When people enquire about Caucasian Mountain Dogs, before we recommend one of our beautiful Caucasian Shepherd puppies, we always ask them about their previous experience of owning dogs and do not recommend the Caucasian to the first time dog owner at all.

Unfortunately, many people think that the Caucasian Mountain dog is a family pet and we have to tell them that it’s not. This breed is not for the ordinary person, but for someone who has dedicated a large part of his life to dogs.


Caucasians easily grow 70 centimeters tall and weigh 80 kilos or more. The reason why they are so good at protecting live stock, sheep for instance, is because they are not afraid to attack a pack of wolves or even a bear. They have an extremely strong guardian instinct and will exhibit a threatening behaviour towards all strangers. They won’t hurt whoever they consider family, but we still don’t recommend the breed to families with children. With such a strong herding and guardian instinct and powerful body, it is best not to take that risk.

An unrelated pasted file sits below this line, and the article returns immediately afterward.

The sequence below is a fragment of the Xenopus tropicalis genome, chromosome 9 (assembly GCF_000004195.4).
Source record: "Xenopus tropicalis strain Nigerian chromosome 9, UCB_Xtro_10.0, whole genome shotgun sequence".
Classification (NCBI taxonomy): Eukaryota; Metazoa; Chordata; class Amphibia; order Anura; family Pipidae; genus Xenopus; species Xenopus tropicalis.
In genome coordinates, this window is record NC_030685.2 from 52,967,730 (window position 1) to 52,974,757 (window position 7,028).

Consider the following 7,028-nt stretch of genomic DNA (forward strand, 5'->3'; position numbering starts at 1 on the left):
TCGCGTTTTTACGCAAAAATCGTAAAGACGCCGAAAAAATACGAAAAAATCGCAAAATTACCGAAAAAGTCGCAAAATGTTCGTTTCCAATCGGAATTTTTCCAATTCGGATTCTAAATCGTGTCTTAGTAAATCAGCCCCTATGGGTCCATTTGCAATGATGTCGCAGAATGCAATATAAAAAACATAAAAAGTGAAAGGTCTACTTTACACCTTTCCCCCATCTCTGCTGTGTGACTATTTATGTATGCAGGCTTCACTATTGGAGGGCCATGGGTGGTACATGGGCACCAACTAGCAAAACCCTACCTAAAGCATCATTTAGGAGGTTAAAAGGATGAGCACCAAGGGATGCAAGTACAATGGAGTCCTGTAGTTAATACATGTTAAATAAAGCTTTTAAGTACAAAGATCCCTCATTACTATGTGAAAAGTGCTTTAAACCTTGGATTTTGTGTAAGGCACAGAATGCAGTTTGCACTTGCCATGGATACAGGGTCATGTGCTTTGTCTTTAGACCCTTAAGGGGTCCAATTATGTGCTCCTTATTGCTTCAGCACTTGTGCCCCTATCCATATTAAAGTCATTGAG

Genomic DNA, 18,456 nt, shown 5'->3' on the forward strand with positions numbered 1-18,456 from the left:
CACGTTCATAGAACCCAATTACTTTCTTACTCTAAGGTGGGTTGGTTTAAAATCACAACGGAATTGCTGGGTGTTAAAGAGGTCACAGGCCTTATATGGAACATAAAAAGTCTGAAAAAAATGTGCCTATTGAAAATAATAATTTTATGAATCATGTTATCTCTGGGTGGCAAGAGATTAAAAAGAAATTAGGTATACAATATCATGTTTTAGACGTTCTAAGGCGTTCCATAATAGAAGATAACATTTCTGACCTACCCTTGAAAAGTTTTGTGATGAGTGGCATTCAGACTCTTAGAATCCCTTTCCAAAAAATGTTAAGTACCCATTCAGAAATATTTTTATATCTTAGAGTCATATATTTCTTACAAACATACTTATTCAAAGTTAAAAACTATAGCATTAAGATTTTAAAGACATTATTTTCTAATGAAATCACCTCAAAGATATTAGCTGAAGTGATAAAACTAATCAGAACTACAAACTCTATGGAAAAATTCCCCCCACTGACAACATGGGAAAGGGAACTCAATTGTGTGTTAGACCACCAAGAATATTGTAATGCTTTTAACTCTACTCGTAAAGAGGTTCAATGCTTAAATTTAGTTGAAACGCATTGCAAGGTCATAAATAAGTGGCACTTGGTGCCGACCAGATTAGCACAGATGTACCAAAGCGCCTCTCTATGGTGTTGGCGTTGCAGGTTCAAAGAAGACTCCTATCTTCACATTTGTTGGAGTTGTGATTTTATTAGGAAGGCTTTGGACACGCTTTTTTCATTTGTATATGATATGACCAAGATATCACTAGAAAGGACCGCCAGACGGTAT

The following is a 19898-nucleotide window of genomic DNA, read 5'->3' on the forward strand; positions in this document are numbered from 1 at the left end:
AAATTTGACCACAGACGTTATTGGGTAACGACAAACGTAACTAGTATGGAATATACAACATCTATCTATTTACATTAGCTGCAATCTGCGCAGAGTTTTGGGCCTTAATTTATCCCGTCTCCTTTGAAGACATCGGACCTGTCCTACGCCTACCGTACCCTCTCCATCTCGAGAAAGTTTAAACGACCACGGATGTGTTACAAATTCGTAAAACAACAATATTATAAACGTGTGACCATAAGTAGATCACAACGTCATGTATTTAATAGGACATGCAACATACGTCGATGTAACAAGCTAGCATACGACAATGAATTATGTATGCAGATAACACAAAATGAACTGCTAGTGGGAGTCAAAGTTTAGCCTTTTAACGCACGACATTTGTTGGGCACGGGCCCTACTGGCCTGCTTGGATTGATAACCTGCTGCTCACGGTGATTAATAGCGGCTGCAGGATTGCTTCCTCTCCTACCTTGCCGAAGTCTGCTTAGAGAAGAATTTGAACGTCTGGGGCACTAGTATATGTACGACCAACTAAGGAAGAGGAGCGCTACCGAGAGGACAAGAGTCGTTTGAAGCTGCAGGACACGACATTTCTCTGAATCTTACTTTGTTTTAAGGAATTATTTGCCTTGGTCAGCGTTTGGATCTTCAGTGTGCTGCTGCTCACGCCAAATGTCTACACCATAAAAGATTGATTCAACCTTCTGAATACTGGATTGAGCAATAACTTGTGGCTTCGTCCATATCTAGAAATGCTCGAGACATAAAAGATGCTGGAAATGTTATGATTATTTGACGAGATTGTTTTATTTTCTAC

We only recommend Caucasian Mountaing Dogs to people who are experienced dog owners and are able to display strong leadership so that the dog always knows who is in charge. Otherwise the Caucasian will naturally assume the alpha role for himself.

This breed needs extensive socialization to teach him that not all strangers are enemy. The earlier this process is started the better.

Obedience training of the Caucasian Shepherd is also an absolute must and it takes an experienced and strong handler. As opposed to most other breeds, puppy school is probably not a good option for the Caucasian. It doesn’t always tolerate other dogs and if it gets out of control, can be very difficult to stop even at a young age.

In summary, the Caucasian Shepherd is the ultimate guard dog. It is capable of protecting huge industrial estates from intruders and doesn’t mind being on its own as long as it has a job to do. It is the perfect dog if used for its natural purpose, but it’s definitely not for the every day dog owner.

Catgegory: Dog Facts

The mighty Rottweiler

November 3, 2011

Rottweiler pup
The Rottweiler breed has had its fair share of bad press and is among the few most misunderstood breeds so we’ll try to clarify some facts about the breed. 

Some Exceptional Rottweiler traits

  • Sensitive to human emotions